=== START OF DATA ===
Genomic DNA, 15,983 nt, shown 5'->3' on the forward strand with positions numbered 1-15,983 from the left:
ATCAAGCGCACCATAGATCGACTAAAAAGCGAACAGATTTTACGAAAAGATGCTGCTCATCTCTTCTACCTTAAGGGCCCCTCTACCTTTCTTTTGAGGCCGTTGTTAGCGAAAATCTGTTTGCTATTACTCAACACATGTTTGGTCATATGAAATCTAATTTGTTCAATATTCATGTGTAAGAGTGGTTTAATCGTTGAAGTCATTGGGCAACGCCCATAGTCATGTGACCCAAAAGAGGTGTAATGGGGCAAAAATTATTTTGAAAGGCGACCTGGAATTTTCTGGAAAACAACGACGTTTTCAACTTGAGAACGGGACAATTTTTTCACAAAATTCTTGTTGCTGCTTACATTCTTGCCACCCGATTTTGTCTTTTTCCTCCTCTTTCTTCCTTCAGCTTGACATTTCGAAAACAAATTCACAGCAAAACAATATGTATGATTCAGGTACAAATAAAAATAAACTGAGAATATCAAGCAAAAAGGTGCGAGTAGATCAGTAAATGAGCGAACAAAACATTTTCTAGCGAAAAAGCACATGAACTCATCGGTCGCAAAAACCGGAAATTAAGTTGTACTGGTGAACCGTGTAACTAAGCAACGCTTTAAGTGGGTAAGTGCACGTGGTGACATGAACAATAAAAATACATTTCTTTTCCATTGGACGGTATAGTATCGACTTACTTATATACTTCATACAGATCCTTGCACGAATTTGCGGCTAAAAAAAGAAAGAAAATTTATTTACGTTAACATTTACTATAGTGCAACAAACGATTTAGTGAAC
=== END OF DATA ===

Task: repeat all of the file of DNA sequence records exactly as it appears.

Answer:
Genomic DNA, 15,983 nt, shown 5'->3' on the forward strand with positions numbered 1-15,983 from the left:
ATCAAGCGCACCATAGATCGACTAAAAAGCGAACAGATTTTACGAAAAGATGCTGCTCATCTCTTCTACCTTAAGGGCCCCTCTACCTTTCTTTTGAGGCCGTTGTTAGCGAAAATCTGTTTGCTATTACTCAACACATGTTTGGTCATATGAAATCTAATTTGTTCAATATTCATGTGTAAGAGTGGTTTAATCGTTGAAGTCATTGGGCAACGCCCATAGTCATGTGACCCAAAAGAGGTGTAATGGGGCAAAAATTATTTTGAAAGGCGACCTGGAATTTTCTGGAAAACAACGACGTTTTCAACTTGAGAACGGGACAATTTTTTCACAAAATTCTTGTTGCTGCTTACATTCTTGCCACCCGATTTTGTCTTTTTCCTCCTCTTTCTTCCTTCAGCTTGACATTTCGAAAACAAATTCACAGCAAAACAATATGTATGATTCAGGTACAAATAAAAATAAACTGAGAATATCAAGCAAAAAGGTGCGAGTAGATCAGTAAATGAGCGAACAAAACATTTTCTAGCGAAAAAGCACATGAACTCATCGGTCGCAAAAACCGGAAATTAAGTTGTACTGGTGAACCGTGTAACTAAGCAACGCTTTAAGTGGGTAAGTGCACGTGGTGACATGAACAATAAAAATACATTTCTTTTCCATTGGACGGTATAGTATCGACTTACTTATATACTTCATACAGATCCTTGCACGAATTTGCGGCTAAAAAAAGAAAGAAAATTTATTTACGTTAACATTTACTATAGTGCAACAAACGATTTAGTGAAC